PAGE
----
One point I try to make on the Twitter machine and on this crappy blog is that we need to bring testing to people. It’s not enough to have the ability to conduct X number of tests, if that capacity is never actually used to test the people we need to test (boldface mine):
To get out of this pandemic, we need fast, easy coronavirus testing that’s accessible to everyone. From the way people often talk, you might think we need a technological breakthrough to achieve this. In fact, we don’t have a technological problem; we’ve got an implementation problem. We could have the testing capacity we need within weeks. The reason we don’t is not simply that our national leadership is unfit but also that our health-care system is dysfunctional…
To fix testing, we have to accelerate two lines of operation: test collection and test processing. The primary challenge of test collection—sticking a fifty-cent swab in someone’s nose—is last-mile logistics, which can be more intricate than most realize. You’ve got to manage people flow; it can be a challenge just to find locations where potentially infectious people can turn up without infecting others. Then there’s the flow of supplies, which involves having adequate quantities of the swabs and tubes that your particular lab requires, plus the personal protective equipment required for the staff. There’s the information flow—gathering and linking a patient’s information, the provider information, and the bar code on the specimen tube in a way that the laboratory can deal with. And there’s the financial flow—figuring out the billing system required to get reimbursed by the correct payer, which, for a particular person, could be Medicare or Medicaid, a private insurer, an employer, the state, the patient herself, or any number of other sources. Running a test-collection operation can be a nightmare for scores of reasons. You have to navigate supply shortages, neighborhoods that object to having lines of cars turn up at a pharmacy or clinic parking lot, business-insurance plans that may not cover you if you provide testing, and building owners with liability concerns. You may be unable to use your label printer and computer system if there’s no Wi-Fi in the parking-lot drive-up location you’ve picked…
Yet we have other laboratories with large amounts of untapped processing capacity ready to provide next-day results. In July, for instance, I visited the Broad Institute, a large academic laboratory affiliated with M.I.T. and Harvard, in Cambridge, Massachusetts, which has provided coronavirus testing for area hospitals, clinics, and others. As Sheila Dodge, the senior director of Broad Genomics, explained as she walked me through its molecular-testing operation, they had the capacity to process up to thirty-five thousand tests per day. With a few weeks’ notice, they could expand that to a hundred thousand a day—more than fifteen per cent of the nation’s current capacity. But, when I visited, they were receiving just a few thousand test specimens per day. I saw an entire room of machines standing by, mostly idle.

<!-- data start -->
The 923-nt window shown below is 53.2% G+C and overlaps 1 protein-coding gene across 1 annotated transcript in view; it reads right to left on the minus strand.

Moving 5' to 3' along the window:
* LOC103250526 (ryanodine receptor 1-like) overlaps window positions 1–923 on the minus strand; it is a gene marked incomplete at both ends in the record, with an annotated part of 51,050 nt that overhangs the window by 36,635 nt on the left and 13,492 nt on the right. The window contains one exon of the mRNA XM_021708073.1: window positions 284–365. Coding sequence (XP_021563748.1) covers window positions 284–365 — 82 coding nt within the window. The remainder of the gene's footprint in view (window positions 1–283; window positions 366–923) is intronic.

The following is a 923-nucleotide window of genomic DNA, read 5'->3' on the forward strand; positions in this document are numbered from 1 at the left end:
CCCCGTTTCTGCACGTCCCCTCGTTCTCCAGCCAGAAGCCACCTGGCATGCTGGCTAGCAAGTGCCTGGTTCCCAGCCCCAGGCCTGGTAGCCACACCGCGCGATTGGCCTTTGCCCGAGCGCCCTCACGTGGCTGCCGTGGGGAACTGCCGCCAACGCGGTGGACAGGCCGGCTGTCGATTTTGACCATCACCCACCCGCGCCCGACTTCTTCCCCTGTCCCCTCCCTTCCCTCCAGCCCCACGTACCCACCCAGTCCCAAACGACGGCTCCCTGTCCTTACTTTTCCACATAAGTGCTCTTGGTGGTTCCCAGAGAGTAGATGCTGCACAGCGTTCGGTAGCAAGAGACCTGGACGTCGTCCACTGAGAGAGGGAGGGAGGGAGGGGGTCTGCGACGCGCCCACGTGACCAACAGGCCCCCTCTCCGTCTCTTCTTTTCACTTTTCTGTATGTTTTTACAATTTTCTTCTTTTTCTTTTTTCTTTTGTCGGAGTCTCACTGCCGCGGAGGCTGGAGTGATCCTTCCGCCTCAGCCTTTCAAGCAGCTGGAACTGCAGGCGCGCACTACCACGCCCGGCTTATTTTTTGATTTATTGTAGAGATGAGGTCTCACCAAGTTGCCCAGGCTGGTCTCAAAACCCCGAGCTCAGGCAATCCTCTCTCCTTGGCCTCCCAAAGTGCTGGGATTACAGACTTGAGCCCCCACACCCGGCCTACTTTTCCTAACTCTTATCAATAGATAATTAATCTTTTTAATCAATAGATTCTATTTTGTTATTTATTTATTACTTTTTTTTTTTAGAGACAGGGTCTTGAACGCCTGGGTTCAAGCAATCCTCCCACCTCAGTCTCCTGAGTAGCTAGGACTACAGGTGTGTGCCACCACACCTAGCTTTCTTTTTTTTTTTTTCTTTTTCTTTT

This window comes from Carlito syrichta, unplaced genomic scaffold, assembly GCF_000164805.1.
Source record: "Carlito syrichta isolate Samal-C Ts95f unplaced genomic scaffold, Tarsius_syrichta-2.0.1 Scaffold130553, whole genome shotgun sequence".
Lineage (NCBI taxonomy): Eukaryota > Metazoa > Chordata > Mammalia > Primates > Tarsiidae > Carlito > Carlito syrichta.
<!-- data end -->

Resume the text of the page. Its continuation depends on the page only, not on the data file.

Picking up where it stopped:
It’s the same story elsewhere. I spoke to leaders at the University of Minnesota’s Genomics Center, who reported that they have unused capacity to deliver up to twenty-five thousand tests a day. And there are numerous other university-based and independent molecular-diagnostics laboratories with the ability to expand the country’s testing capacity. Several companies—including Guardant Health and Helix, in California; Kailos Genetics, in Alabama; and Ginkgo Bioworks, in Boston—are rolling out advanced molecular-testing techniques that could enable them to collectively process hundreds of thousands of tests a day. Whereas the usual charge for test processing is a hundred dollars or more, most of these labs are willing to charge much less—from fifty dollars to as little as twenty dollars. What’s missing is the logistics operation to connect their supply of tests to the people who need them and to the entities that pay for them.
On a local level, what I find frustrating in D.C. is that we really could have enough tests and be able to deploy them to people. It would not be hard to generate thousands of tests for D.C. But when I look at the data for D.C., we’re only testing ~1,000 D.C. residents every day (D.C. also tests about an equal number of out-of-state residents). It wouldn’t be hard to get rapid turnaround time for thousands of tests. But D.C. also has another advantage: geography. That is, D.C. is small. You don’t have to drive for four hours to reach someone. If we lowered prevalence a bit more, we could bring tests to people–I mean that literally. Maybe not all contacts, but we could do a lot more testing–and do it faster.
But right now, we’re not connecting the testing with people who should be tested, and we’re not giving them (and the health department) that information quickly. It doesn’t have to be like this.
Anger is still the appropriate emotion.